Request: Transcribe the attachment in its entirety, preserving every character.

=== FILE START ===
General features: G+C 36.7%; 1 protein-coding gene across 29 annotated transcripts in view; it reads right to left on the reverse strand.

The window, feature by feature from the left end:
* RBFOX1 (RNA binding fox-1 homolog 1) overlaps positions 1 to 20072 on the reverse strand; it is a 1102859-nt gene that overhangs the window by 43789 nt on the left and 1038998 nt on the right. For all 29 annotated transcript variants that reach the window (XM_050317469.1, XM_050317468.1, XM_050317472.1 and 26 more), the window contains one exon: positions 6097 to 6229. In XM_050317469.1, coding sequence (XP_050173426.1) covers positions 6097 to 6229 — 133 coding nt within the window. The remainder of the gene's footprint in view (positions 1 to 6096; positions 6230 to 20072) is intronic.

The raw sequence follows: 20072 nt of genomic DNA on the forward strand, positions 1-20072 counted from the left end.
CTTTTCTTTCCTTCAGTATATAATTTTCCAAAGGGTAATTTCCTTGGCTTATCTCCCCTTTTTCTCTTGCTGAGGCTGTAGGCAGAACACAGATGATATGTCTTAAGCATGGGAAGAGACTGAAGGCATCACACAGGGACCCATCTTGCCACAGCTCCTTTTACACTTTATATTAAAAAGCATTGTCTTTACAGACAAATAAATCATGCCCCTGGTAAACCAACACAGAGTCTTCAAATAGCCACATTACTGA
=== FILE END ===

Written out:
General features: G+C 36.7%; 1 protein-coding gene across 29 annotated transcripts in view; it reads right to left on the reverse strand.

The window, feature by feature from the left end:
* RBFOX1 (RNA binding fox-1 homolog 1) overlaps positions 1 to 20072 on the reverse strand; it is a 1102859-nt gene that overhangs the window by 43789 nt on the left and 1038998 nt on the right. For all 29 annotated transcript variants that reach the window (XM_050317469.1, XM_050317468.1, XM_050317472.1 and 26 more), the window contains one exon: positions 6097 to 6229. In XM_050317469.1, coding sequence (XP_050173426.1) covers positions 6097 to 6229 — 133 coding nt within the window. The remainder of the gene's footprint in view (positions 1 to 6096; positions 6230 to 20072) is intronic.

The raw sequence follows: 20072 nt of genomic DNA on the forward strand, positions 1-20072 counted from the left end.
CTTTTCTTTCCTTCAGTATATAATTTTCCAAAGGGTAATTTCCTTGGCTTATCTCCCCTTTTTCTCTTGCTGAGGCTGTAGGCAGAACACAGATGATATGTCTTAAGCATGGGAAGAGACTGAAGGCATCACACAGGGACCCATCTTGCCACAGCTCCTTTTACACTTTATATTAAAAAGCATTGTCTTTACAGACAAATAAATCATGCCCCTGGTAAACCAACACAGAGTCTTCAAATAGCCACATTACTGA